The problem however appears when you try to install the plugin (Bindwood) to sync Firefox bookmarks in the Ubuntu One application. Not only does it not work – it also messes up an entry in your /etc/apt/sources.list. This means that you will get an error when you run update manager (and you will have an icon in the taskbar that reminds you of this all the time).
To avoid this problem you can install the Bindwood plugin manually as follows:
sudo apt-get install xul-ext-bindwood
If you need to correct your /etc/apt/sources.list this can be done as follows, In the Terminal type:
sudo gedit /etc/apt/sources.list
Look for the deb http://packages.linuxmint.com/ isadora main upstream import universe entry and remove “universe” from the end of it so that it looks like this:
In a previous post I configured Ubuntu Server as an apt proxy using apt-cahcher-ng, but had only configured my servers to use the proxy.
There are various ways of configuring mobile clients to enable and disable their apt proxy configuration. I chose to create a couple of bash scripts and a couple of launchers so that I could easily enable and disable my laptops’ connection to the proxy.
In my home directory I created the following files – enableproxy.sh, disableproxy.sh and 02proxy.
The next step is to create a launcher for enableproxy.sh and disableproxy.sh.
Right click the desktop and then click Create Launcher. Click the Type drop-down menu and select Application in Terminal. Enter a Name for the Launcher. Click the Browse button and select enableproxy.sh. Click OK.
Repeat this process and create a Launcher for disableproxy.sh.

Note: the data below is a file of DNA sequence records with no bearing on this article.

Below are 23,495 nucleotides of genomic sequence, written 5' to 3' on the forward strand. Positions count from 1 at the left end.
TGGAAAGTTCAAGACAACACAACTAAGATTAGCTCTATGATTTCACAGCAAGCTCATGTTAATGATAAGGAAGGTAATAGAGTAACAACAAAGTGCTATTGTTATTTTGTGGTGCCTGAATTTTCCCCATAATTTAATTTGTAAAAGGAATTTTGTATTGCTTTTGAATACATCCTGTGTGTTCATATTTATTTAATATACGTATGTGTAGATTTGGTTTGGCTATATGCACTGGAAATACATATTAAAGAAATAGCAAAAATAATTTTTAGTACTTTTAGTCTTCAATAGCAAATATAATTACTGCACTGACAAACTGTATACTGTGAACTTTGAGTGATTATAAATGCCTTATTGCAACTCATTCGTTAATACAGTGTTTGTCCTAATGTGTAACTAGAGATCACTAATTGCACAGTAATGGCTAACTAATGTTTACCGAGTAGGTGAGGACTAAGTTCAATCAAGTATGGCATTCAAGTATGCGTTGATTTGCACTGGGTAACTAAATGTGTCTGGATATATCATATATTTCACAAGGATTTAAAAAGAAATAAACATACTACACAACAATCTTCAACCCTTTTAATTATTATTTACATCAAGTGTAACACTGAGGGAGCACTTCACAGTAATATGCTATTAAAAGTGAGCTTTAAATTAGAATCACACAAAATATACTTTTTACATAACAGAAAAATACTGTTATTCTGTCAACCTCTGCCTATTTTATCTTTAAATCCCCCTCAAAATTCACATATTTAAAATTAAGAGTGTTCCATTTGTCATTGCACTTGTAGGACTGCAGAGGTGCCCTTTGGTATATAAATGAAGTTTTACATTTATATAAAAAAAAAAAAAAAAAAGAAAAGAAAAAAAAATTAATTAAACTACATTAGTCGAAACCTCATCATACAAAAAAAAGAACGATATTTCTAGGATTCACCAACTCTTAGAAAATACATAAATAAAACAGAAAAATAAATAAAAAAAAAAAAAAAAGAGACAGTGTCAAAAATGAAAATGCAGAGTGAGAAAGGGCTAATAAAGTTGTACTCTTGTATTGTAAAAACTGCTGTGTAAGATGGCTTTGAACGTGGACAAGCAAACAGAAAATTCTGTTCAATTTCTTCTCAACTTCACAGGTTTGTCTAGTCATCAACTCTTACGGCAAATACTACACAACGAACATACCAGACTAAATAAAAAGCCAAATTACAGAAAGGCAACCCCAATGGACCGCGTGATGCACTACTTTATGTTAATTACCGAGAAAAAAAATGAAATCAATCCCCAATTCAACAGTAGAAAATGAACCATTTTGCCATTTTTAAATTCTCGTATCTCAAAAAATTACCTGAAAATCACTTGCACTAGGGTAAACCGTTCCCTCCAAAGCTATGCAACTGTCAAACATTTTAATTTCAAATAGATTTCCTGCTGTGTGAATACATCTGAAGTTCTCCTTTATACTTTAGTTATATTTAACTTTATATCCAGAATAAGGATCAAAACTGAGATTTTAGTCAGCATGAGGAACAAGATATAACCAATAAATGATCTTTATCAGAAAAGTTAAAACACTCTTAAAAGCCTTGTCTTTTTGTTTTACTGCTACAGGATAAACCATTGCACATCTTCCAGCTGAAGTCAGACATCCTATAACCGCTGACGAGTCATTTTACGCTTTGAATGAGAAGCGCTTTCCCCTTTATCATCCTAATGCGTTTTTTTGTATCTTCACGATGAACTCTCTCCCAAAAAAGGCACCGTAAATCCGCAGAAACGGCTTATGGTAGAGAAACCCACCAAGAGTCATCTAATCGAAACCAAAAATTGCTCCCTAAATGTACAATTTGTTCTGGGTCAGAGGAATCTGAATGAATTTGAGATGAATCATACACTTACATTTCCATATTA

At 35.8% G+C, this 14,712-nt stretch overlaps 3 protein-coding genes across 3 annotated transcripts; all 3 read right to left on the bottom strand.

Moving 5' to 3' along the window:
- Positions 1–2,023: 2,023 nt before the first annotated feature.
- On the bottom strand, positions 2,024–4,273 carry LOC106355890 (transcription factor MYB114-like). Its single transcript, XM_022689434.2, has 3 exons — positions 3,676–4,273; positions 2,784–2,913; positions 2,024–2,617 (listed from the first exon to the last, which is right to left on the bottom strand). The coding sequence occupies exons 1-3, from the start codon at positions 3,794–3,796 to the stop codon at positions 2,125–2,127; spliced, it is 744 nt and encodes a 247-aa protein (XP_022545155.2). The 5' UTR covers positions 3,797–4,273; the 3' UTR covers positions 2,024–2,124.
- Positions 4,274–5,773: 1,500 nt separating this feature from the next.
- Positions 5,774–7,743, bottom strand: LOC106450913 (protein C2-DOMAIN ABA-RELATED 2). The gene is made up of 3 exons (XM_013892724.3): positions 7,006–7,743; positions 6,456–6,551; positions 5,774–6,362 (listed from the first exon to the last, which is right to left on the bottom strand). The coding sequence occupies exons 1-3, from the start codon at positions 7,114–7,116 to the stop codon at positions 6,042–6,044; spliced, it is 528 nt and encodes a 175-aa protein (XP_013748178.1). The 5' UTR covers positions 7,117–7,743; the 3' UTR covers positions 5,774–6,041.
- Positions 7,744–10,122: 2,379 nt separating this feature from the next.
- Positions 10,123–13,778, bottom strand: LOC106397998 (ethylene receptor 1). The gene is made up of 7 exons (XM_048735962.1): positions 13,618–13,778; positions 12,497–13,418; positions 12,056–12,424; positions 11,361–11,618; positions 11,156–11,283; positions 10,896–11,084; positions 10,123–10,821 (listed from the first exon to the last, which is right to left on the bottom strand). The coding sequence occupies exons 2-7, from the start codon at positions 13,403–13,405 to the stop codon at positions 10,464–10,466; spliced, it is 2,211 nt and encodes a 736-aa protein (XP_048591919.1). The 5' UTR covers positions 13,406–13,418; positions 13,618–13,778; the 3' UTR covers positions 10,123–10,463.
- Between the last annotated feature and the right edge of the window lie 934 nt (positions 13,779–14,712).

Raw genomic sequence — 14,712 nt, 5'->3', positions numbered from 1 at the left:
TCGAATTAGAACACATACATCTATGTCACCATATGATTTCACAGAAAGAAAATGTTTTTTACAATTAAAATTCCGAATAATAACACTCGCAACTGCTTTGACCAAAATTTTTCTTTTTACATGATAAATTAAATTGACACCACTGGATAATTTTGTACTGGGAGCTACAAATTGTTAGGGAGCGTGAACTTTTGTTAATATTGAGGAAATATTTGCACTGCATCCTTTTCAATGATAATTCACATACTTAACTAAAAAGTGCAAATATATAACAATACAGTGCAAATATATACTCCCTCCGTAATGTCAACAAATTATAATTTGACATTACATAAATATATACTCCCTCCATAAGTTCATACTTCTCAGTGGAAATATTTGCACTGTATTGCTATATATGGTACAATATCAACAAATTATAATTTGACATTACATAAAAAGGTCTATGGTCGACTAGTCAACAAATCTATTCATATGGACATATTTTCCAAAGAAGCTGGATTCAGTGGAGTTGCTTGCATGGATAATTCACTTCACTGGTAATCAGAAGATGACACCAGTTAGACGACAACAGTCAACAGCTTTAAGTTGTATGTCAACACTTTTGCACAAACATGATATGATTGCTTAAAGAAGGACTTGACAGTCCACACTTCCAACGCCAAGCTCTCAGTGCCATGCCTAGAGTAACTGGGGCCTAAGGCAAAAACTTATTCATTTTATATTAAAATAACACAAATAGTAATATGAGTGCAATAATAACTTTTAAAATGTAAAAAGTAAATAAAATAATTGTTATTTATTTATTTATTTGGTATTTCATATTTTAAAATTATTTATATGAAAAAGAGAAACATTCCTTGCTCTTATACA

This manual process allows me to keep my proxy configured 99% of the time and be able to quickly disable it when my laptop is away from home.
If you have several Ubuntu machines downloading packages over the internet you can use apt-cacher-ng as a proxy to cache these packages locally. This will save bandwidth and increase the speed with which machines get packages (once they have been cached). To set this up I will install apt-cacher-ng on Ubuntu Server and then configure my Ubuntu desktop machines to use apt-cacher-ng as a proxy.
Having set a static IP address on my server installation I installed apt-cacher-ng as follows:
Make sure that you replace <server-ip> with the static IP address of your apt-cacher-ng server:
On the apt-cacher-ng dashboard scroll down and click the Import button:
Once the import is complete you can test that everything is working by downloading the same package from multiple clients. Using the Count Data button at the top of the apt-cacher-ng dashboard you will be able to monitor the transfer statistics: